When you are wise in your own eyes, you are missing out. The key to a lifelong path of wisdom is always to be open to what you don’t know.
Proverbs 3:7: “Do not be wise in your own eyes; fear the Loard and shun evil.”
What is Wise in your Eyes?
I think it is easiest to examine this focused on the “in your own eyes” part. Obviously, this is not some warning against pursuing or valuing wisdom. Instead, this is a warning against deciding you are wise and devaluing the input of others. The more we know, the more we realize how little we know. This truism is the crux of this passage. When you stop growing in wisdom, you start down the path of fools.
Blind Spots are Everywhere
Like it or not, we all have blind spots in our lives. These are areas of ignorance about others and ourselves. We simply can not go through life without having a bias that impacts our reaction to nearly every situation. There are a few things we come across where we can be completely neutral. However, none of these are going to be important to us. The mere fact that something is important to us means we will have a bias.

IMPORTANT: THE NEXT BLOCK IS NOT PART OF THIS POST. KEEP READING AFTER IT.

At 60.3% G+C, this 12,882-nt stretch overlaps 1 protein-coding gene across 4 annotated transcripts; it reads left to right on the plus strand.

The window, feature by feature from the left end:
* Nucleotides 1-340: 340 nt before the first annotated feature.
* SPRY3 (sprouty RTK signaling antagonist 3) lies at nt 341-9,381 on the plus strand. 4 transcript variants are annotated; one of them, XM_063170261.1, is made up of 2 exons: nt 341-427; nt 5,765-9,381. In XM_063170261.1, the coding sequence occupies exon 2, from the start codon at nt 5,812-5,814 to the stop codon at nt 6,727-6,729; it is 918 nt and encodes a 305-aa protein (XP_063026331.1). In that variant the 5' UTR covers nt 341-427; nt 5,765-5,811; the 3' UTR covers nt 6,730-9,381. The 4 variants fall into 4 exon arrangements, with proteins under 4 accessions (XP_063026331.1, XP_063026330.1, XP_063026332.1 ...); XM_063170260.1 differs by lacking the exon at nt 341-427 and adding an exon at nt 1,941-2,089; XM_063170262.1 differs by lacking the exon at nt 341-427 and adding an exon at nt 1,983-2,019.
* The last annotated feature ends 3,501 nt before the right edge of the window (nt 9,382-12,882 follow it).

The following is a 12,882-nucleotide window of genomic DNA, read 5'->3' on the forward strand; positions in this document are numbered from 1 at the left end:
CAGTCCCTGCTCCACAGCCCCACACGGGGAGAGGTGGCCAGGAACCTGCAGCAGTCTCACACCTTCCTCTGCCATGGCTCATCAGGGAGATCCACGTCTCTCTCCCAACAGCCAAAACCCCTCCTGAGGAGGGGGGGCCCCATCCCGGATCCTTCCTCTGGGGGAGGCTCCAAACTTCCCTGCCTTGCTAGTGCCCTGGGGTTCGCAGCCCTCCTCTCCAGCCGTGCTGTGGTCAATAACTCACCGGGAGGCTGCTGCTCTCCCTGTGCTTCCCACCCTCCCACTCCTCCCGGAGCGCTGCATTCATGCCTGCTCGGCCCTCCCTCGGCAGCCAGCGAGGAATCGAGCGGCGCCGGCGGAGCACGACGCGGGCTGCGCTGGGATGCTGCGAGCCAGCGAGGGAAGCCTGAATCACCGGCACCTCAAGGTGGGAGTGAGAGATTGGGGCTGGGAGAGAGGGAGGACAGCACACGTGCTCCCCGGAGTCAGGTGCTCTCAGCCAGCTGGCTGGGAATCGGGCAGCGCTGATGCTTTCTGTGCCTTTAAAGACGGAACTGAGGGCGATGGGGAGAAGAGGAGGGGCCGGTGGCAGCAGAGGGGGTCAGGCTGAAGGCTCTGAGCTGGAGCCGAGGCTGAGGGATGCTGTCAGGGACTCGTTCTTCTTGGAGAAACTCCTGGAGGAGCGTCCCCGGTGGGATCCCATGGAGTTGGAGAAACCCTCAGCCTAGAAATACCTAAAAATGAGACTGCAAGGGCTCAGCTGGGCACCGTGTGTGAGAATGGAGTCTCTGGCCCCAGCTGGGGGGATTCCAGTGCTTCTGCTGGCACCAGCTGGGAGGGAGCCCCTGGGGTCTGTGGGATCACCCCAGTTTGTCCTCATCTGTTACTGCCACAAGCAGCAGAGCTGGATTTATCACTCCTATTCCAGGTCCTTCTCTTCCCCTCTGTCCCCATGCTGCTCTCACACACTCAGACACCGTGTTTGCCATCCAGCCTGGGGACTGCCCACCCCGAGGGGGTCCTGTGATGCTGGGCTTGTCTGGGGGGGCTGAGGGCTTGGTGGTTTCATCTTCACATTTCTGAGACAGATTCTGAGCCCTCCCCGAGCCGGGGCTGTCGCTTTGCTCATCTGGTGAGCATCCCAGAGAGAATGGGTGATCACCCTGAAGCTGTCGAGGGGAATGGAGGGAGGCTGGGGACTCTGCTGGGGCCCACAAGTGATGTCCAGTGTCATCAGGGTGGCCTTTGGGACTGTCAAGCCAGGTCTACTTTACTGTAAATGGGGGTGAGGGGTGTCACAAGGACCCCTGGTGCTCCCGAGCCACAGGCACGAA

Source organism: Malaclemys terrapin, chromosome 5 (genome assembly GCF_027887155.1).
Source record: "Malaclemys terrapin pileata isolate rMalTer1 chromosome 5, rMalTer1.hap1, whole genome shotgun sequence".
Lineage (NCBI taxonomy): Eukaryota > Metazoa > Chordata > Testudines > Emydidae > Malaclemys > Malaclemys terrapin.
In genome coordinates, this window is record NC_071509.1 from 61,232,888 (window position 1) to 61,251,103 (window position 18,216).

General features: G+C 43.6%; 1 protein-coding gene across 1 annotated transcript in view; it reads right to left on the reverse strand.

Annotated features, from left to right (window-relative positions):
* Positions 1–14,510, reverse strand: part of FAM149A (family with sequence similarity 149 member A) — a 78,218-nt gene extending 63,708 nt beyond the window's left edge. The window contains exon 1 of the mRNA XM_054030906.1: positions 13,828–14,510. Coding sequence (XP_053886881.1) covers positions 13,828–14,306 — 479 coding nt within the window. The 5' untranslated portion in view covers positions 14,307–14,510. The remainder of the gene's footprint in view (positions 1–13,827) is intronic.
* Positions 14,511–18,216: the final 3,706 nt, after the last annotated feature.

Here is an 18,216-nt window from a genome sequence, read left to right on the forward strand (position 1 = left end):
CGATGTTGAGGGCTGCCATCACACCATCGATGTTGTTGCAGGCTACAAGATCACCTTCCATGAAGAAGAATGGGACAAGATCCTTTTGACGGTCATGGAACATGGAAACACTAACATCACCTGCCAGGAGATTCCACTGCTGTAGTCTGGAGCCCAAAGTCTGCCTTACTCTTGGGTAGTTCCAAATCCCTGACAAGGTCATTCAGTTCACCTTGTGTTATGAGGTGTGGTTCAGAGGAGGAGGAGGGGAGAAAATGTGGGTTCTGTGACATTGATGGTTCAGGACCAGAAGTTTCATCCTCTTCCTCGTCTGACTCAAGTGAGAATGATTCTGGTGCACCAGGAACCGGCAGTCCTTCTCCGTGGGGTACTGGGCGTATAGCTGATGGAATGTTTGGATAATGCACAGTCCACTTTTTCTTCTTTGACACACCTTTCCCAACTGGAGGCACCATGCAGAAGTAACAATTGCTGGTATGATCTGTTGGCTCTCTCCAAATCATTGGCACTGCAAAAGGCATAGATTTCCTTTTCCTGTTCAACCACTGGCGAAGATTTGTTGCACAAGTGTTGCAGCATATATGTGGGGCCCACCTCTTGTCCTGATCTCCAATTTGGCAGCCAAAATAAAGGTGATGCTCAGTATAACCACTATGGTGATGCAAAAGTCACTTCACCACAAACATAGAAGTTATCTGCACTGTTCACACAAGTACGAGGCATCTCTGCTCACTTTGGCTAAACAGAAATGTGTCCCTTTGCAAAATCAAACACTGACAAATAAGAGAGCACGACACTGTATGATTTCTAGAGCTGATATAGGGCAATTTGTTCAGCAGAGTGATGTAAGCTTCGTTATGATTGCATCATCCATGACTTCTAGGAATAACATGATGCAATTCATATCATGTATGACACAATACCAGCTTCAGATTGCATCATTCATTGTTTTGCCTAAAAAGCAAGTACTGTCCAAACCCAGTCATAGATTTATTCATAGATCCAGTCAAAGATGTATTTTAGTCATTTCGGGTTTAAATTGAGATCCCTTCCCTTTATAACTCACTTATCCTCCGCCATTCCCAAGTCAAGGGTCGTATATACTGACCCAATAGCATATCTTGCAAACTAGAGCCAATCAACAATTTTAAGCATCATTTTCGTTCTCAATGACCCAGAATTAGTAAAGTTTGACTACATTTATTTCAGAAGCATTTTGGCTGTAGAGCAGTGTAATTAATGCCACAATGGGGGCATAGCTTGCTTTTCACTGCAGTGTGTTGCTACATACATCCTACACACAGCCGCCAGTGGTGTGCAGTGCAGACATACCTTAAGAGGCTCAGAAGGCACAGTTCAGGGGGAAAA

Knowing this, we will always have areas in our life that provide opportunities for new insight and wisdom. True wisdom understands that different points of view create different stories. If you doubt this at all, listen to the arguments of two different fans about a replay of a competitive event.
Teaching Children this Wisdom
I think this bit of wisdom can easily be shown via sleight-of-hand. I did a podcast on this recently (Teaching Sleight of Hand and Deeper Lessons), and it happens to be perfect timing. The point to bring up is how being in different locations can completely change things. Various points of view alone can make a magic trick look completely obvious or 100% effective. If you want to keep it simpler, have your child take a look at a room on the inside and outside of a wall. The point of view can make something completely unknown when a wall or other obstruction is properly placed.
For Dads, wad up a ball of paper and toss it at your child. Then give them a shelter, and the same ball will not touch them. Wisdom is like that; it understands that walls exist and knows how to use and circumvent them through the input of others.